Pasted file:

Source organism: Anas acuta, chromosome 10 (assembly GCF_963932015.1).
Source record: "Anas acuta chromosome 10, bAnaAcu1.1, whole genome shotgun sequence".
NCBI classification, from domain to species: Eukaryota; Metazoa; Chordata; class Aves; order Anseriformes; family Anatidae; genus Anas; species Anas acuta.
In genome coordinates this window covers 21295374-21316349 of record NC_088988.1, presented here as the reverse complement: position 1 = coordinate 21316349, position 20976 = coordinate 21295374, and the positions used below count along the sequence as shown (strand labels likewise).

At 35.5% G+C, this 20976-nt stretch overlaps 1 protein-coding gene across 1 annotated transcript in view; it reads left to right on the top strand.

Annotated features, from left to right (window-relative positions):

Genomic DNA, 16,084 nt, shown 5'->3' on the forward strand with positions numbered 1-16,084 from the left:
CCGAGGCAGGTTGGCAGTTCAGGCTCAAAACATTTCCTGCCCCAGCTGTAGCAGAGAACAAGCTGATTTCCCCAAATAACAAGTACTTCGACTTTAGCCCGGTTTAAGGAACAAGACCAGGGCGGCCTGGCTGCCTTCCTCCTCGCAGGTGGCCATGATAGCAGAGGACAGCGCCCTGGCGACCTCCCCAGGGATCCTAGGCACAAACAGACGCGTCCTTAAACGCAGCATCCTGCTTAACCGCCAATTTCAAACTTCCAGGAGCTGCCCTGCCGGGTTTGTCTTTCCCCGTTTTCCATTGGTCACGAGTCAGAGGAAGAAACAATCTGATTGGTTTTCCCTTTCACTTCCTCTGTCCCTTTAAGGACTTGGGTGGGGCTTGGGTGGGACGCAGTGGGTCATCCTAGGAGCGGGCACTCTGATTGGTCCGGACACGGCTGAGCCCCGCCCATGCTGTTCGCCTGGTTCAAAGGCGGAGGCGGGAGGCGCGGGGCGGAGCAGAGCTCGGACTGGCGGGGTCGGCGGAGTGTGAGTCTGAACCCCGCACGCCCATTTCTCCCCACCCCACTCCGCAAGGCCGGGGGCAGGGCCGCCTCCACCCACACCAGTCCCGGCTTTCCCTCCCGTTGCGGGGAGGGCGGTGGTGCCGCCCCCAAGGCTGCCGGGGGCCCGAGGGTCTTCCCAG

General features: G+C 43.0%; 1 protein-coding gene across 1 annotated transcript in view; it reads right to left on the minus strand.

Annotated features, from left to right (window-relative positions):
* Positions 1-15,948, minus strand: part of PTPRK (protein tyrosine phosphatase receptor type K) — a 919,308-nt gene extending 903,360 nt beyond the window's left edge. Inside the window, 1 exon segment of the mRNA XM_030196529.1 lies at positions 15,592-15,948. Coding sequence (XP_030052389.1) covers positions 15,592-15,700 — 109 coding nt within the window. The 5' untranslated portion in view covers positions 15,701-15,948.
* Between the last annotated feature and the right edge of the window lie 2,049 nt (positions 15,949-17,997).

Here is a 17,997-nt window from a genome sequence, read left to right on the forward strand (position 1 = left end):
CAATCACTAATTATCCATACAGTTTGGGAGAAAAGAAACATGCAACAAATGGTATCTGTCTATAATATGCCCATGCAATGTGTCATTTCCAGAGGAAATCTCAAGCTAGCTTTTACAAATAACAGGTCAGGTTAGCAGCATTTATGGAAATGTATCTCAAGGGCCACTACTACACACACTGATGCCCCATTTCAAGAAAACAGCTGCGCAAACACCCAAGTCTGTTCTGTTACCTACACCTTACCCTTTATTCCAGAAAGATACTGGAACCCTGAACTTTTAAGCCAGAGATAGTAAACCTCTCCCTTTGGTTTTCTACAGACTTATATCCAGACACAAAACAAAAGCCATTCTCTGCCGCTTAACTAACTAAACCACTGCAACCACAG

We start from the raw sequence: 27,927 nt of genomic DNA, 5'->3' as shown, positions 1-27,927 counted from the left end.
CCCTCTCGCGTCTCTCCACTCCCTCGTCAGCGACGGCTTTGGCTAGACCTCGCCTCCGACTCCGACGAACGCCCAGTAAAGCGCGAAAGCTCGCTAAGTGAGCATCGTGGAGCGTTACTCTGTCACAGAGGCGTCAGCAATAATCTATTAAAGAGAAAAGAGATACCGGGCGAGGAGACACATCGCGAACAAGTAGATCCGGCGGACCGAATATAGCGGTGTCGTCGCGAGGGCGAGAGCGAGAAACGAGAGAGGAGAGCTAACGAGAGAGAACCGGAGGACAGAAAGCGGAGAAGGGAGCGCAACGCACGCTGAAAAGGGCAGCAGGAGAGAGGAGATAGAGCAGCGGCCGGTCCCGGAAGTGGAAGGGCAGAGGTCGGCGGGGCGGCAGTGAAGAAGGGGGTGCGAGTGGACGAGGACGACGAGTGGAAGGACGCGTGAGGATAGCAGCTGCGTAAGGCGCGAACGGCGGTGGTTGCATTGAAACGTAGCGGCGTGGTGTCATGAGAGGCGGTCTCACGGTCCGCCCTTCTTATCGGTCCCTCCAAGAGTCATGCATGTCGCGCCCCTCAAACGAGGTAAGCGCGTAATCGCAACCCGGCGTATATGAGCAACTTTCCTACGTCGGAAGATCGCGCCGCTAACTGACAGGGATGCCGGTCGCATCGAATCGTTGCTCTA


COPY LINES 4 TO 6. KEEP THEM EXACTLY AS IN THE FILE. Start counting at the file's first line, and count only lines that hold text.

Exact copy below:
In genome coordinates this window covers 21295374-21316349 of record NC_088988.1, presented here as the reverse complement: position 1 = coordinate 21316349, position 20976 = coordinate 21295374, and the positions used below count along the sequence as shown (strand labels likewise).

At 35.5% G+C, this 20976-nt stretch overlaps 1 protein-coding gene across 1 annotated transcript in view; it reads left to right on the top strand.

Annotated features, from left to right (window-relative positions):